Tools: Oilers

Tools: Oilers

Oilers are one of a watchmaker's most-used tools, but they caught me by surprise as a student.

I knew that watches needed to be oiled, and I assumed that the tool to do so would resemble an oilcan or a fountain pen. Not so.

A manual oiler is little more than a glorified pin with a fancy tip. An oiler has a plastic handle, a long and thin shaft, and a shape resembling a spade at the end. Instead of injecting the lubricant, oilers simply use capillary action to deposit the oil into a movement. When you see the scale at which an oiler must work, it begins to make sense.

Oil typically goes into watch jewels, which are mostly less than 1 mm across. The oil cup is generally about half the diameter of a jewel, so the target is usually less than 0.5 mm wide. Oil cups shouldn't be filled to overflowing, so now the target is down to about 0.3 mm... And no oil is allowed to get on the jewel outside of the oil cup, so be careful!

Watch movements use a variety of oils of different viscosities for different areas. High-torque, high-friction areas use grease, while low-torque, high-frequency pivots use the lightest possible oil. Grease can be "painted" on to parts, while the oils used for balance and escapement jewels are so thin that they can be hard to even pick up with the tool.

The flat tip of an oiler provides a plane for the capillary action to draw oil up and out of the reservoir, while also allowing it to flow easily down into a jewel. Different jewels require different shapes, and we use a grinding stone to alter the geometry.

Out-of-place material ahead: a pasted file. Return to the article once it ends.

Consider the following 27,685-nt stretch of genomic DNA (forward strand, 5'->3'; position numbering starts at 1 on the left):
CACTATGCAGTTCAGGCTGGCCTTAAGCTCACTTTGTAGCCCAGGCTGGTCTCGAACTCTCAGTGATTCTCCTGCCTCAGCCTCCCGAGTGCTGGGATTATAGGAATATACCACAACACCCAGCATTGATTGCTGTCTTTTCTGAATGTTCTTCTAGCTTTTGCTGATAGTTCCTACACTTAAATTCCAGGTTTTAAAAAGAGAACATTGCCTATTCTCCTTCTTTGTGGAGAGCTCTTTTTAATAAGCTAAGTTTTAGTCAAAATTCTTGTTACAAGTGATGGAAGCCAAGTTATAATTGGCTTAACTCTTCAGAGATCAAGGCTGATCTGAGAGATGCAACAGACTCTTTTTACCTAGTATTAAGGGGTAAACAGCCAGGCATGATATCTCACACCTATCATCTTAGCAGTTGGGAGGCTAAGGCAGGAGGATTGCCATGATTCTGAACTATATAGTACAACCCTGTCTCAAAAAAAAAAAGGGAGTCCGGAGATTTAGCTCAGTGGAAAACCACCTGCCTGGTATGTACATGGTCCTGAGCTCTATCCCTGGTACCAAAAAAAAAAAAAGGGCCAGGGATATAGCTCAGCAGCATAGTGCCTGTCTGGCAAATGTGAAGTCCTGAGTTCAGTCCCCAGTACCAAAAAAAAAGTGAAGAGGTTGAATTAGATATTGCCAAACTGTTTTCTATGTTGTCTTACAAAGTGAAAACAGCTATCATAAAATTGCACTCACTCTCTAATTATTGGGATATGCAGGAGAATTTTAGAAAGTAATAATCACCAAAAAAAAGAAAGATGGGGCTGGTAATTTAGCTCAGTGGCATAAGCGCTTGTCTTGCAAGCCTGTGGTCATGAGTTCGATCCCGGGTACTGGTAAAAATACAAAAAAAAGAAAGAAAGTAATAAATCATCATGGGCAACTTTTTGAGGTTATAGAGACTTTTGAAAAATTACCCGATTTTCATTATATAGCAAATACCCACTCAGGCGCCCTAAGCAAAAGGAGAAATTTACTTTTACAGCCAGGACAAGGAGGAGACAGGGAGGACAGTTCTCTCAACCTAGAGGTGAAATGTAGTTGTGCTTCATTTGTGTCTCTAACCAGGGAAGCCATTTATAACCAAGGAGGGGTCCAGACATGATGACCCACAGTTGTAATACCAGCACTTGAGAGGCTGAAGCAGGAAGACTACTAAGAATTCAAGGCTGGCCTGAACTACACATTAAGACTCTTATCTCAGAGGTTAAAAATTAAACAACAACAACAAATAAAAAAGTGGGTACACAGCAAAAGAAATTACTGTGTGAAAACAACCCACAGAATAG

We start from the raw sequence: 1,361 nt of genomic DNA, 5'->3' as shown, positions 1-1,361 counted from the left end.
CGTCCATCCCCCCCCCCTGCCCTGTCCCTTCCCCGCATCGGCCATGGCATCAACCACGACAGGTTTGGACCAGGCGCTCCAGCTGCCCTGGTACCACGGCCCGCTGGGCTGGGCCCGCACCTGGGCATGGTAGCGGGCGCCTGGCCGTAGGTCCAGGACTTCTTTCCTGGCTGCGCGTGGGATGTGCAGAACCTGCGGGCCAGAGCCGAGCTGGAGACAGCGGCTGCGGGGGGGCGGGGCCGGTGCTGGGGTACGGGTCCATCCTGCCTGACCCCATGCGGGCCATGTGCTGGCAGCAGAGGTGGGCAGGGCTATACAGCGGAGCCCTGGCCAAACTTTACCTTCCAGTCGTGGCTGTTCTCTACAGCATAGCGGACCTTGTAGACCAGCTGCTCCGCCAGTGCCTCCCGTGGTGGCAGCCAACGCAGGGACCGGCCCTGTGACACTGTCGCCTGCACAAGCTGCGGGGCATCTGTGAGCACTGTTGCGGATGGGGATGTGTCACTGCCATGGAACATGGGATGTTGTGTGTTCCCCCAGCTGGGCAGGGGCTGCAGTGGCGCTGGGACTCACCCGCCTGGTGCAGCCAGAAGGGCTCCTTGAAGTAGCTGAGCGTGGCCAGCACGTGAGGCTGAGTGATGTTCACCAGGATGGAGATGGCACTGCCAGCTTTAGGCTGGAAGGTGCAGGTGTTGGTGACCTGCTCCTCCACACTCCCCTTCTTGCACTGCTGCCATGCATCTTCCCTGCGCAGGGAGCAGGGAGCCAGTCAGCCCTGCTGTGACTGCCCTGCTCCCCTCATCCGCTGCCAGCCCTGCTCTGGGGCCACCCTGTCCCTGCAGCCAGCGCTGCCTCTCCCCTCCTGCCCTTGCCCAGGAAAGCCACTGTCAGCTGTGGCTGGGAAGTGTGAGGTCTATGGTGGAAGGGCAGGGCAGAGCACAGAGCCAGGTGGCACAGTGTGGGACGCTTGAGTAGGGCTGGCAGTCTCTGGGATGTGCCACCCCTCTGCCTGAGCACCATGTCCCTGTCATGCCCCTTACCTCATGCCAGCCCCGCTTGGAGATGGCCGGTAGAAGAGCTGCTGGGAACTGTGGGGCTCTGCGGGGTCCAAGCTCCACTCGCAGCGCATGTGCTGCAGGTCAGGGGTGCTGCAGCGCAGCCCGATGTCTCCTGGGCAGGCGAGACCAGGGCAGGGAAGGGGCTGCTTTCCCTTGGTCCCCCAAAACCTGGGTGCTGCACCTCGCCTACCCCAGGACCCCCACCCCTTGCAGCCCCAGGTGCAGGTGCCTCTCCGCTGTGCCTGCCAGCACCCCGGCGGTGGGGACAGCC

You'll notice that one of my oilers is bent. This was actually a mistake—I knocked it off my bench with my sleeve—but it's a useful and common modification. Straight oilers are very precise, but your sight lines can be blocked by your hands. Bent oilers allow you to move your hands out of the way for greater precision.

Regardless of an oiler's shape or size, it must be used precisely. Just as capillary action draws oil down from an oiler into an oil cup, oil on the "flats" of a jewel will suck the lubricant away from the pivot, causing damage. No mess is allowed. It's a tricky affair.

I'll cover oiling more in the future, and we haven't even gotten to automatic oilers yet. 


Watchmaking student at the Lititz Watch Technicum, formerly a radio and TV newswriter in Chicago.